• 20% of QREs with respect to a historic structure listed in the National Register, all taken in year generated.
  • 10% of QREs with respect to a qualified rehabilitated building other than a historic structure, provided the building was in placed in service before 1936.
  • Retains the 20% credit on historic structures, but requires the credit to be taken ratably over five years.
  • The 10% credit on pre-1936 structures has been repealed.
Tax-exempt investors
  • Subject to Unrelated Business Income Tax (UBIT) at corporate tax rates on trade or business income not substantially related to an exempt organization’s exempt purpose.
  • Exempt entities with more than one unrelated trade or business can use losses from one activity to offset income of another activity.
  • Tax-exempt organizations can no longer aggregate profits and losses from its various unrelated trades or businesses. Instead, unrelated business income is calculated separately for each business.
  • If UBIT is triggered, it will be taxed at the lower corporate rate of 21%.

Note 1: The 15-year life for Qualified Improvement Property was included in the Committee Report, but was inadvertently omitted from the statute. It is our understanding that this will be addressed and corrected in a technical correction.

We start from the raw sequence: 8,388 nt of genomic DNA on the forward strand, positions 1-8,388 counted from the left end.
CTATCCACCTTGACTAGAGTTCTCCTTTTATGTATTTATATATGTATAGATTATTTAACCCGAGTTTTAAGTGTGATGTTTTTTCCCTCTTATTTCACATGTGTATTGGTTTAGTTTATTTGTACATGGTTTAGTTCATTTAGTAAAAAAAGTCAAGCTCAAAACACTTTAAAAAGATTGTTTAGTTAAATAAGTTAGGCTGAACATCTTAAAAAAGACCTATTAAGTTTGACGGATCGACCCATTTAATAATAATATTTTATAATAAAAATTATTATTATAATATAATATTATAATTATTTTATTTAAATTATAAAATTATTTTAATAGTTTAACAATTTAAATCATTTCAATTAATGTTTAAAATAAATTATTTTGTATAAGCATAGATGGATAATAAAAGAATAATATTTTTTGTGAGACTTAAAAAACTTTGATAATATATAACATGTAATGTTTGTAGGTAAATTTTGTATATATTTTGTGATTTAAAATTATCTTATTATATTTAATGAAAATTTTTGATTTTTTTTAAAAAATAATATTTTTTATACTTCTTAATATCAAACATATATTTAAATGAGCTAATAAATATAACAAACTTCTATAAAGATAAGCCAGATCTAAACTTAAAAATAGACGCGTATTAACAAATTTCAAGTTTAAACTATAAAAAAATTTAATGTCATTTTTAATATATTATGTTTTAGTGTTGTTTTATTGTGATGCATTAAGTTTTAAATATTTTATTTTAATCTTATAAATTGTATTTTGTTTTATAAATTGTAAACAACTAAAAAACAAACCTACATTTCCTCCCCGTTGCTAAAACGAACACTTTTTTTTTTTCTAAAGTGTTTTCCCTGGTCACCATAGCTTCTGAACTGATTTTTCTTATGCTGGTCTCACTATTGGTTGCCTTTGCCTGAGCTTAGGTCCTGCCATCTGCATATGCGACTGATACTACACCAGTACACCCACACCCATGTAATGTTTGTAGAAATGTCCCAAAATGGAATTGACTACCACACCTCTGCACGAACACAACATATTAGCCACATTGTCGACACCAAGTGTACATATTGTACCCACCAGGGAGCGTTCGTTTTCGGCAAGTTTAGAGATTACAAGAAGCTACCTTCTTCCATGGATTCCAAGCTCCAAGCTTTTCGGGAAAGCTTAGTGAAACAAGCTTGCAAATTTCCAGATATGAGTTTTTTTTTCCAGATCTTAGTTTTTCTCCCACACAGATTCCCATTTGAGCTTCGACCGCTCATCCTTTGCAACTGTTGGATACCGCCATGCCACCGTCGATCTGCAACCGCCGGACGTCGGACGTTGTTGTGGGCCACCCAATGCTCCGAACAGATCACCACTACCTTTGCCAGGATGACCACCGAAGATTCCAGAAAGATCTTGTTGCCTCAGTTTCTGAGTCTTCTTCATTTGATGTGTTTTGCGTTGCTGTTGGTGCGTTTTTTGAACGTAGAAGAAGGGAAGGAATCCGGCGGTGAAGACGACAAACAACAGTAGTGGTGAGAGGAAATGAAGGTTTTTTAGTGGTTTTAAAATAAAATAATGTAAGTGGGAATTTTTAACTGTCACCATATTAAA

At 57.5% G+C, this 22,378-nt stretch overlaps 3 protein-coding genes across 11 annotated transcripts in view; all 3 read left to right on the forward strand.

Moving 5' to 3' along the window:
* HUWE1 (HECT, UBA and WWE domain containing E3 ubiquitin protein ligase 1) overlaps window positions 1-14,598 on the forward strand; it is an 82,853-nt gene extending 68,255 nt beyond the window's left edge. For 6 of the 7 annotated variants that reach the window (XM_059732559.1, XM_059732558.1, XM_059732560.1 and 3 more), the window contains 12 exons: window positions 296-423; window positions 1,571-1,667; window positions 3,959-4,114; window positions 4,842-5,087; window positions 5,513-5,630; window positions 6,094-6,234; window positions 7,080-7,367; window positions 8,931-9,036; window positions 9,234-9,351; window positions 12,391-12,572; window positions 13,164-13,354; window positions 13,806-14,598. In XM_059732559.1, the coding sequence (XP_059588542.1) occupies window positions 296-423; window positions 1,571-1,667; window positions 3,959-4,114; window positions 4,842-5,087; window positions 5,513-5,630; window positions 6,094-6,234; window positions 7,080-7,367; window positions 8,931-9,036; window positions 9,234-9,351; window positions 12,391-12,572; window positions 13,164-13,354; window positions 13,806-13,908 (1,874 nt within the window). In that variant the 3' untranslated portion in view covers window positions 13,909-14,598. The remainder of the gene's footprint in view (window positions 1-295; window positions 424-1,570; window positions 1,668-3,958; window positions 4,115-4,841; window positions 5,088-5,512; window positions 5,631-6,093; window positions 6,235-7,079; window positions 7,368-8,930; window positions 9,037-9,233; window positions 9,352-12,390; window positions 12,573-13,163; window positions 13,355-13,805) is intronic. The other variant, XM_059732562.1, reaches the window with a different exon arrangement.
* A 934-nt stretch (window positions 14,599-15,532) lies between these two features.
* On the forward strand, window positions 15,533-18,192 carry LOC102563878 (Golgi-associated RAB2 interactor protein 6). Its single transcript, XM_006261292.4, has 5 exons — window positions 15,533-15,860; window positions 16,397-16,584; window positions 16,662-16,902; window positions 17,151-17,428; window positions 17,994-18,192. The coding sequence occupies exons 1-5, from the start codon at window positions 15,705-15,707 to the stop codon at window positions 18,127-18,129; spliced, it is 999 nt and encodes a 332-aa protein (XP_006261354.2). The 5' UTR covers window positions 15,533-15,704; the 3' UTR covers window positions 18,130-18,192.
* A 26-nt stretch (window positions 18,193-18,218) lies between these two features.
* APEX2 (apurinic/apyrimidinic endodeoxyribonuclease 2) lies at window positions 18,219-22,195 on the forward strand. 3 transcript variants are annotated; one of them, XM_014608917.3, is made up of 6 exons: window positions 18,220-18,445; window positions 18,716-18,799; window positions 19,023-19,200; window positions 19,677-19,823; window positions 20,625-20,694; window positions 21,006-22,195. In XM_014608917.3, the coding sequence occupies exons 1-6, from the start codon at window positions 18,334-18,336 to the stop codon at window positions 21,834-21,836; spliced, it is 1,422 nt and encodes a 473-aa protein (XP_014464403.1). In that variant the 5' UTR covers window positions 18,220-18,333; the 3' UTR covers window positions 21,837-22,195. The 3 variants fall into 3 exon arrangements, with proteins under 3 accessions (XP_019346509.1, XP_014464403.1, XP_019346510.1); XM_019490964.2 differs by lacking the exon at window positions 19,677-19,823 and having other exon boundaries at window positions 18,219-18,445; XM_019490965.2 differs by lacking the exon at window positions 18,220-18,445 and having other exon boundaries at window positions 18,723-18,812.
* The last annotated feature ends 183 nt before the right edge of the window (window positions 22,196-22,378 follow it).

Practical Impact of the Legislation – Real Estate

Taxation of Pass-Through Entities

A deduction is now available to investors who invest in real estate through partnerships or LLCs taxed as partnerships. The deduction is equal to 20% of qualifying business income. Earlier versions of the bill limited the deduction to 50% of W-2 wages paid, which would have had a negative impact on real estate firms that typically pay little in wages. Fortunately, the final bill added the provision limiting the deduction to the greater of 50% of wages paid or 25% of W-2 wages paid plus 2.5% of cost of tangible depreciable property. This limitation should make the deduction widely available to profitable real estate firms. In addition, the deduction is available to REIT investors on REIT dividends subject to ordinary tax rates.

 

Depreciation

The previous bonus depreciation requirement for property to be “original use” has been eliminated. This means bonus depreciation is now available to both new and used property acquired after September 27, 2017. Furthermore, fixed assets acquired between September 27, 2017, and December 31, 2022, can be expensed in their entirety. The bonus depreciation rates are phased out between 2023 and 2026.